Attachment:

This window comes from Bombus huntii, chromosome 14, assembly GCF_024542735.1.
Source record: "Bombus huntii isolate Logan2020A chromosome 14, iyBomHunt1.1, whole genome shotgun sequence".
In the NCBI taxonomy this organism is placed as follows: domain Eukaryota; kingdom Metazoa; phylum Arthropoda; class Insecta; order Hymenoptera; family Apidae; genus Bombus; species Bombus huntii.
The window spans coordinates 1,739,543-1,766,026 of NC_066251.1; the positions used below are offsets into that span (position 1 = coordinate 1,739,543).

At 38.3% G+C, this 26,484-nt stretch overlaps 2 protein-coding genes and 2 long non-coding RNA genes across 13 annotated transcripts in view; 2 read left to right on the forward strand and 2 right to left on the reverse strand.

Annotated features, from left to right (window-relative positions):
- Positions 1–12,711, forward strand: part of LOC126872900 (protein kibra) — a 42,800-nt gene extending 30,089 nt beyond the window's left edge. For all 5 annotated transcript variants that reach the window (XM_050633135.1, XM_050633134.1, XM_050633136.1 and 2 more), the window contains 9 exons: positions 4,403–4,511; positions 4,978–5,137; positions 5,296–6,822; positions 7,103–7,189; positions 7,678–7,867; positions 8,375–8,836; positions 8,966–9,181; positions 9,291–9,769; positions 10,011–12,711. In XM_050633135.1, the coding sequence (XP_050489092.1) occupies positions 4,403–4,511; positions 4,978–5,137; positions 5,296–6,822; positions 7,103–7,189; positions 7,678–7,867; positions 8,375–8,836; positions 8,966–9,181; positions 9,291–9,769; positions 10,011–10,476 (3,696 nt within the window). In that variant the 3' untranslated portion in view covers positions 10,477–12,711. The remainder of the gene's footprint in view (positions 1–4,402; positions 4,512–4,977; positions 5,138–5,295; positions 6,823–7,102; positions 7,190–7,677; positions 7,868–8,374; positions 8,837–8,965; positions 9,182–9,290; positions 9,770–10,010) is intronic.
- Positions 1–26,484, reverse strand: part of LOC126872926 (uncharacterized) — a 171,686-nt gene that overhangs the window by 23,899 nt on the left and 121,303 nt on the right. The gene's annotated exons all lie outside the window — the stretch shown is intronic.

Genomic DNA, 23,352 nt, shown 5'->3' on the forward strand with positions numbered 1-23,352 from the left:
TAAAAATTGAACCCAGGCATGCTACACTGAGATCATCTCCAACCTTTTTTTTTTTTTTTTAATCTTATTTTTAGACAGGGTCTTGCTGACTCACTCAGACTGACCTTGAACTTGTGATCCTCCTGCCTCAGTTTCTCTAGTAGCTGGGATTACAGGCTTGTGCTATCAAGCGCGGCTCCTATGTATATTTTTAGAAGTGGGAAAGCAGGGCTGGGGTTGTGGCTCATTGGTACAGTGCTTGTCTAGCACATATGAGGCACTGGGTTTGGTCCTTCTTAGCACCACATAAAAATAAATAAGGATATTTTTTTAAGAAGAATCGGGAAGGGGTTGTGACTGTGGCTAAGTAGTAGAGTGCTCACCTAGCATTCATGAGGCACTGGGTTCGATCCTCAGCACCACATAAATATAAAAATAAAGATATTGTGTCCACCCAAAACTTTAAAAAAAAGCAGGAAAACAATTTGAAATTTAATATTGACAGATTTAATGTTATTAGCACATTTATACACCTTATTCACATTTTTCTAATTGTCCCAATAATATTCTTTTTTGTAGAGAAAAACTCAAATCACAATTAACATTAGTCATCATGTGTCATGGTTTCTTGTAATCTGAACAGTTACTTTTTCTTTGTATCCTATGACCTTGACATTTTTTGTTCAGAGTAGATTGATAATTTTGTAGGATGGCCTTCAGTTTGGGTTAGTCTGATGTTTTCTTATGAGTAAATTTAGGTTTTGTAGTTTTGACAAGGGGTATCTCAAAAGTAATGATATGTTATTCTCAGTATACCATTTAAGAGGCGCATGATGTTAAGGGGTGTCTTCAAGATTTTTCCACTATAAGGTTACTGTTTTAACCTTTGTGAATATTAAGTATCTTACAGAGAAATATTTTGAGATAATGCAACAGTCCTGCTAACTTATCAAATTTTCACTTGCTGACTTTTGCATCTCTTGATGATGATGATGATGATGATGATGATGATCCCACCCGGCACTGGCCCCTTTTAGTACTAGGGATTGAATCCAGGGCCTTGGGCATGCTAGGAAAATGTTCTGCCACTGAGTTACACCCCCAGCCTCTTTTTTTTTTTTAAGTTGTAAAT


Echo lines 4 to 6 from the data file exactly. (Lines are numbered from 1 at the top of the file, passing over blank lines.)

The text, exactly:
The window spans coordinates 1,739,543-1,766,026 of NC_066251.1; the positions used below are offsets into that span (position 1 = coordinate 1,739,543).

At 38.3% G+C, this 26,484-nt stretch overlaps 2 protein-coding genes and 2 long non-coding RNA genes across 13 annotated transcripts in view; 2 read left to right on the forward strand and 2 right to left on the reverse strand.

Annotated features, from left to right (window-relative positions):